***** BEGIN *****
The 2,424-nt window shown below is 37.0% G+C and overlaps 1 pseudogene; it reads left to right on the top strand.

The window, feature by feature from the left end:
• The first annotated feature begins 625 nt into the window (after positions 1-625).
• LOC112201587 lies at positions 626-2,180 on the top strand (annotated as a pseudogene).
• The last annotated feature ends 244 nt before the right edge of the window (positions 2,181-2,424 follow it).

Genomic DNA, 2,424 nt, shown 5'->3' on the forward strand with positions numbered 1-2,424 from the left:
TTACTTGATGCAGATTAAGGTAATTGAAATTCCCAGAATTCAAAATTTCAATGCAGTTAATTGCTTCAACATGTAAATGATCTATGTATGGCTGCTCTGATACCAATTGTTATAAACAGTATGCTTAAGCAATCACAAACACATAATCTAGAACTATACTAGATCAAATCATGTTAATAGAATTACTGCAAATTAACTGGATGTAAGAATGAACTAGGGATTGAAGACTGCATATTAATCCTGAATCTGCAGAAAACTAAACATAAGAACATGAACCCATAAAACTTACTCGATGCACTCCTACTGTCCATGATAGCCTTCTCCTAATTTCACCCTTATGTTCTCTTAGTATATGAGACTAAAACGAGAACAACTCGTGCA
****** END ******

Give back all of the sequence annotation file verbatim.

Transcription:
The 2,424-nt window shown below is 37.0% G+C and overlaps 1 pseudogene; it reads left to right on the top strand.

The window, feature by feature from the left end:
• The first annotated feature begins 625 nt into the window (after positions 1-625).
• LOC112201587 lies at positions 626-2,180 on the top strand (annotated as a pseudogene).
• The last annotated feature ends 244 nt before the right edge of the window (positions 2,181-2,424 follow it).

Genomic DNA, 2,424 nt, shown 5'->3' on the forward strand with positions numbered 1-2,424 from the left:
TTACTTGATGCAGATTAAGGTAATTGAAATTCCCAGAATTCAAAATTTCAATGCAGTTAATTGCTTCAACATGTAAATGATCTATGTATGGCTGCTCTGATACCAATTGTTATAAACAGTATGCTTAAGCAATCACAAACACATAATCTAGAACTATACTAGATCAAATCATGTTAATAGAATTACTGCAAATTAACTGGATGTAAGAATGAACTAGGGATTGAAGACTGCATATTAATCCTGAATCTGCAGAAAACTAAACATAAGAACATGAACCCATAAAACTTACTCGATGCACTCCTACTGTCCATGATAGCCTTCTCCTAATTTCACCCTTATGTTCTCTTAGTATATGAGACTAAAACGAGAACAACTCGTGCA